Field measurements of the flow pattern in a stormwater retention pond

Carrie Gillis, Kerry Mazurek, Gordon Putz, Cory Albers

Tuesday 30 june 2015

8:30 - 8:45h at South America (level 0)

Themes: (T) Hydro-environment, (ST) Impacts of pollutants on the water environment

Parallel session: 4J. Floodrisk – Flooding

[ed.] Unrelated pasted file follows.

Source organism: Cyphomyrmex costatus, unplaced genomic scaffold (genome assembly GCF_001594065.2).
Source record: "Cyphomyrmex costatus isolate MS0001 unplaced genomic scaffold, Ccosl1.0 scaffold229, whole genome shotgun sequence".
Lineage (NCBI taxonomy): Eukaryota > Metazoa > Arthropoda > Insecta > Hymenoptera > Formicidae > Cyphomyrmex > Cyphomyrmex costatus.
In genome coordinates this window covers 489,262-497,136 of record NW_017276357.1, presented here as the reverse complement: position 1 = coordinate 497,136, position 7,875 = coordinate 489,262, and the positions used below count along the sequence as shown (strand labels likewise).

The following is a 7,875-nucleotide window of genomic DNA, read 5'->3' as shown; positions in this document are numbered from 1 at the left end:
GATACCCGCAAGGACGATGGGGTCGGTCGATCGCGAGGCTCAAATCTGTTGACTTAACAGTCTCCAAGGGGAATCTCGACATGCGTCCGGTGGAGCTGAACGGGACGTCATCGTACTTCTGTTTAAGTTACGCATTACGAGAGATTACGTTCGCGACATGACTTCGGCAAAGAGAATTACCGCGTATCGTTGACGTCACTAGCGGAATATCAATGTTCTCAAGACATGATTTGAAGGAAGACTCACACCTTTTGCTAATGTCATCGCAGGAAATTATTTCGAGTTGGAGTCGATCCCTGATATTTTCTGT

In the Canadian Prairies stormwater retention ponds are often used to store urban runoff, attenuate peak flows during rain events, and improve water quality entering receiving surface waters such as rivers, lakes, and wetlands. In many cases, stormwater retention ponds are located within residential neighborhoods and serve an additional recreational purpose as public park space. Water quality is therefore a major concern for residents not only due to negative environmental impacts, but also for recreational activities and property value. A number of Canadian case studies have assessed the treatment efficiency of stormwater retention ponds for specific contaminants, often citing negative treatment efficiencies during large rain events or during certain times of the year. However, few studies have measured the internal flow patterns of the pond which directly affect the treatment efficiency. This research aimed at assessing the internal flow patterns of a typical stormwater retention basin of the Canadian Prairies located in Saskatoon, Saskatchewan during the summer of 2014. To assess the flow pattern drogues were constructed, which consisted of fins at varying depths, a weight, and a float. Two methods were then used to determine the movement of the drogues. The first method involved the use of a camera with an appropriate resolution and known surveyed coordinates, drawing on concepts from particle tracking velocimetry. The second method involved securing a prism to one drogue float and tracking the drogue by surveying with a robotic total station. Unlike in smaller retention ponds, where general circulation patterns are found within the pond depending on the locations of the inlet(s) and outlet(s), wind direction was the dominant factor for internal pond flow patterns. This research suggests that wind influence on stormwater retention basins may contribute to flow short-circuiting depending on the wind direction, and should be a consideration in design.